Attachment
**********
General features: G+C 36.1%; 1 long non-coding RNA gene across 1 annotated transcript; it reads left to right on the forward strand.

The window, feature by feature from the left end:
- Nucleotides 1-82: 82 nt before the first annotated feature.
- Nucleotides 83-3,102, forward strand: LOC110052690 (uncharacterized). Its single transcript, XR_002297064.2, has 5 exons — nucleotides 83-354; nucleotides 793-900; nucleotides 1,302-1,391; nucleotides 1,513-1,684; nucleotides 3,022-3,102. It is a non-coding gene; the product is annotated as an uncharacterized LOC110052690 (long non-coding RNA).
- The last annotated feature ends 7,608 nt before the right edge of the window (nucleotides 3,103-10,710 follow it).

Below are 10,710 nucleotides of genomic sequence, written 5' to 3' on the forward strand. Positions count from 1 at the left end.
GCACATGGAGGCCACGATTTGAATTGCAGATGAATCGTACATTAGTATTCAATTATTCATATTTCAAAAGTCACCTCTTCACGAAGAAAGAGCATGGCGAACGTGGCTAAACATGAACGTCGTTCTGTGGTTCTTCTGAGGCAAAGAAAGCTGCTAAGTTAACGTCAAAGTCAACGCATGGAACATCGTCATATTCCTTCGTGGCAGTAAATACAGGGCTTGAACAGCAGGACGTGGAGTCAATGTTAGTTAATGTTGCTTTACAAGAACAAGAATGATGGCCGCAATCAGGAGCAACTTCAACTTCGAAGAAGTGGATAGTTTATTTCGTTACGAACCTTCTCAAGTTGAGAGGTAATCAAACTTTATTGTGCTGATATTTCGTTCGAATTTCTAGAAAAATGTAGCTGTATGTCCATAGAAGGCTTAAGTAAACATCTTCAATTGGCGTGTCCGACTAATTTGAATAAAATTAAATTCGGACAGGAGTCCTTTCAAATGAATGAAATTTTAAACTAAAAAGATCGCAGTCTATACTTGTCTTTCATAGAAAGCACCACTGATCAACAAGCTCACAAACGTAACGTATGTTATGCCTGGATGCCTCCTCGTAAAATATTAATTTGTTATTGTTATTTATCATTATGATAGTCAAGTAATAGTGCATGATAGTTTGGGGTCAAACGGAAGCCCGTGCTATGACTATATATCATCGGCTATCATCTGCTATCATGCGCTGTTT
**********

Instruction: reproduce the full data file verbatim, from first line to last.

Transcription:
General features: G+C 36.1%; 1 long non-coding RNA gene across 1 annotated transcript; it reads left to right on the forward strand.

The window, feature by feature from the left end:
- Nucleotides 1-82: 82 nt before the first annotated feature.
- Nucleotides 83-3,102, forward strand: LOC110052690 (uncharacterized). Its single transcript, XR_002297064.2, has 5 exons — nucleotides 83-354; nucleotides 793-900; nucleotides 1,302-1,391; nucleotides 1,513-1,684; nucleotides 3,022-3,102. It is a non-coding gene; the product is annotated as an uncharacterized LOC110052690 (long non-coding RNA).
- The last annotated feature ends 7,608 nt before the right edge of the window (nucleotides 3,103-10,710 follow it).

Below are 10,710 nucleotides of genomic sequence, written 5' to 3' on the forward strand. Positions count from 1 at the left end.
GCACATGGAGGCCACGATTTGAATTGCAGATGAATCGTACATTAGTATTCAATTATTCATATTTCAAAAGTCACCTCTTCACGAAGAAAGAGCATGGCGAACGTGGCTAAACATGAACGTCGTTCTGTGGTTCTTCTGAGGCAAAGAAAGCTGCTAAGTTAACGTCAAAGTCAACGCATGGAACATCGTCATATTCCTTCGTGGCAGTAAATACAGGGCTTGAACAGCAGGACGTGGAGTCAATGTTAGTTAATGTTGCTTTACAAGAACAAGAATGATGGCCGCAATCAGGAGCAACTTCAACTTCGAAGAAGTGGATAGTTTATTTCGTTACGAACCTTCTCAAGTTGAGAGGTAATCAAACTTTATTGTGCTGATATTTCGTTCGAATTTCTAGAAAAATGTAGCTGTATGTCCATAGAAGGCTTAAGTAAACATCTTCAATTGGCGTGTCCGACTAATTTGAATAAAATTAAATTCGGACAGGAGTCCTTTCAAATGAATGAAATTTTAAACTAAAAAGATCGCAGTCTATACTTGTCTTTCATAGAAAGCACCACTGATCAACAAGCTCACAAACGTAACGTATGTTATGCCTGGATGCCTCCTCGTAAAATATTAATTTGTTATTGTTATTTATCATTATGATAGTCAAGTAATAGTGCATGATAGTTTGGGGTCAAACGGAAGCCCGTGCTATGACTATATATCATCGGCTATCATCTGCTATCATGCGCTGTTT